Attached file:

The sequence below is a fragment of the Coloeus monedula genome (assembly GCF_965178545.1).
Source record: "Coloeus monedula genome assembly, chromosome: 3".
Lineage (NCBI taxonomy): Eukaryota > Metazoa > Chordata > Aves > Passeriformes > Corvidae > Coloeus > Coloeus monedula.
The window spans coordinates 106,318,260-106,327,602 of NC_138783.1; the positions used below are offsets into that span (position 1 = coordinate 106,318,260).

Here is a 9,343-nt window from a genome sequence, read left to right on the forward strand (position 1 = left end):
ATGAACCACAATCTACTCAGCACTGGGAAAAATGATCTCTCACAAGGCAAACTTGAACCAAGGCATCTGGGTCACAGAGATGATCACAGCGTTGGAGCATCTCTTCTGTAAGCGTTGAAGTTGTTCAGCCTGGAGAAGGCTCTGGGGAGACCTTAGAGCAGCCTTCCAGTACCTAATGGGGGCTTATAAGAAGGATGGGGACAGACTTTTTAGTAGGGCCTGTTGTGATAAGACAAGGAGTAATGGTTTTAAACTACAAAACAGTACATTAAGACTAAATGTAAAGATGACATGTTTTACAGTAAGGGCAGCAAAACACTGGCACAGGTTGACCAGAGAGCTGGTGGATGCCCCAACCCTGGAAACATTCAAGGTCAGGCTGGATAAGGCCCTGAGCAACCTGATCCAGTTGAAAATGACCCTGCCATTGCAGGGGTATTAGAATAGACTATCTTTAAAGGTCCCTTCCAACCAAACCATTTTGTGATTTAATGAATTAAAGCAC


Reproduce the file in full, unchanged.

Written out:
The sequence below is a fragment of the Coloeus monedula genome (assembly GCF_965178545.1).
Source record: "Coloeus monedula genome assembly, chromosome: 3".
Lineage (NCBI taxonomy): Eukaryota > Metazoa > Chordata > Aves > Passeriformes > Corvidae > Coloeus > Coloeus monedula.
The window spans coordinates 106,318,260-106,327,602 of NC_138783.1; the positions used below are offsets into that span (position 1 = coordinate 106,318,260).

Here is a 9,343-nt window from a genome sequence, read left to right on the forward strand (position 1 = left end):
ATGAACCACAATCTACTCAGCACTGGGAAAAATGATCTCTCACAAGGCAAACTTGAACCAAGGCATCTGGGTCACAGAGATGATCACAGCGTTGGAGCATCTCTTCTGTAAGCGTTGAAGTTGTTCAGCCTGGAGAAGGCTCTGGGGAGACCTTAGAGCAGCCTTCCAGTACCTAATGGGGGCTTATAAGAAGGATGGGGACAGACTTTTTAGTAGGGCCTGTTGTGATAAGACAAGGAGTAATGGTTTTAAACTACAAAACAGTACATTAAGACTAAATGTAAAGATGACATGTTTTACAGTAAGGGCAGCAAAACACTGGCACAGGTTGACCAGAGAGCTGGTGGATGCCCCAACCCTGGAAACATTCAAGGTCAGGCTGGATAAGGCCCTGAGCAACCTGATCCAGTTGAAAATGACCCTGCCATTGCAGGGGTATTAGAATAGACTATCTTTAAAGGTCCCTTCCAACCAAACCATTTTGTGATTTAATGAATTAAAGCAC